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SCIENCE CHINA Materials, Volume 60, Issue 5: 415-426(2017) https://doi.org/10.1007/s40843-017-9021-6

Long life rechargeable Li-O2 batteries enabled by enhanced charge transfer in nanocable-like Fe@N-doped carbon nanotube catalyst

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  • ReceivedFeb 22, 2017
  • AcceptedMar 24, 2017
  • PublishedApr 12, 2017

Abstract

Rechargeable Li-O2 batteries have attracted considerable interests because of their exceptional energy density. However, the short lifetime still remained as one of the bottle-neck obstacles for the practical application of rechargeable Li-O2 batteries. The development of efficient cathode catalyst is highly desirable to reduce the energy barrier of Li-O2 reaction and electrode failure. In this work, we report a facile strategy for the fabrication of a high-performance cathode catalyst for rechargeable Li-O2 batteries by the encapsulation of high content of active Fe nanorods into N-doped carbon nanotubes with high stability (denoted as Fe@NCNTs). First-principles calculations reveal that the synergistic charge transfer and redistribution between the interface of Fe nanorods, the CNT walls and the active N dopants greatly facilitate the chemisorption and subsequent dissociation of O2 molecules into the epoxy intermediates on the carbon surface, which benefits the uniform growth of nanosized discharge products on CNT surface and thus boosts the reversibility of Li-O2 reactions. As a result, the cathode with Fe@NCNT catalyst exhibits long cycling stability with high capacities (1000 mA h g−1 for 160 cycles and 600 mA h g−1 for 270 cycles). Based on the total mass of Fe@NCNTs + Li2O2, high gravimetric energy densities of 2120–2600 W h kg−1 can be achieved at the power densities of 50–795 W kg−1.


Funded by

National Natural Science Foundation of China(NSFC,51522203)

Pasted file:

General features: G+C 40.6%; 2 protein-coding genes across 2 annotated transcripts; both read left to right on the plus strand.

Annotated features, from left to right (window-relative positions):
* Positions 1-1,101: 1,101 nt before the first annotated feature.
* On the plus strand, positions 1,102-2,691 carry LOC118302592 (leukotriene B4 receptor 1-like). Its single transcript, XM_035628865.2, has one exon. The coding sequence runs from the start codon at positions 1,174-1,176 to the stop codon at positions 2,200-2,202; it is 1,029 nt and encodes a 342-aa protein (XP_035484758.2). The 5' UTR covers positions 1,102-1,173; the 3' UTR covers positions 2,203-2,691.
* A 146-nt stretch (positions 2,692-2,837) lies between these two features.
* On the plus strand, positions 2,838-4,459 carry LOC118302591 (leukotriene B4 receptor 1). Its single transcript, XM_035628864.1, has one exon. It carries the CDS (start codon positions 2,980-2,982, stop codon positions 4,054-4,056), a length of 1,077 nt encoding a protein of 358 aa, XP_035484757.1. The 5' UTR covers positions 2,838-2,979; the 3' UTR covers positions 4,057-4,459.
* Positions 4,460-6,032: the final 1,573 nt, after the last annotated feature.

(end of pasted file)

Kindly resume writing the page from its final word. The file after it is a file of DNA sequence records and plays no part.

Fok Ying Tung Education Foundation(151047)

Recruitment Program of Global Youth Experts(2014)

Xinghai Scholarship of Dalian University of Technology

and the Opening Project of State Key Lab of Polymer Materials Engineering

China(Sklpme2015-4-25)


Acknowledgment

This work was supported by the National Natural Science Foundation of China (NSFC, 51522203), Fok Ying Tung Education Foundation (151047), the Recruitment Program of Global Youth Experts (2014) and Xinghai Scholarship of Dalian University of Technology. Wang Z and Zhou T also acknowledge the support by the Opening Project of State Key Lab of Polymer Materials Engineering, China (Sklpme2015-4-25).


Interest statement

The authors declare that they have no conflict of interest.


Contributions statement

Wang Z and Qiu J directed and designed the project. Yu M performed the experiments. Liu Y, Zhao Z and Zhou T contributed to the strategy optimization. Wang Z and Yu M analyzed the results and wrote the paper. Zhou S and Zhao J performed the DFT calculation. All authors contributed to the general discussion.


Author information

Mengzhou Yu received her MSc degree from Dalian University of Technology (DUT) in 2016. Currently, she is a PhD candidate at the School of Chemical Engineering in DUT. Her research mainly focuses on the development of high-performance electrocatalysts for oxygen reduction/evolution reactions.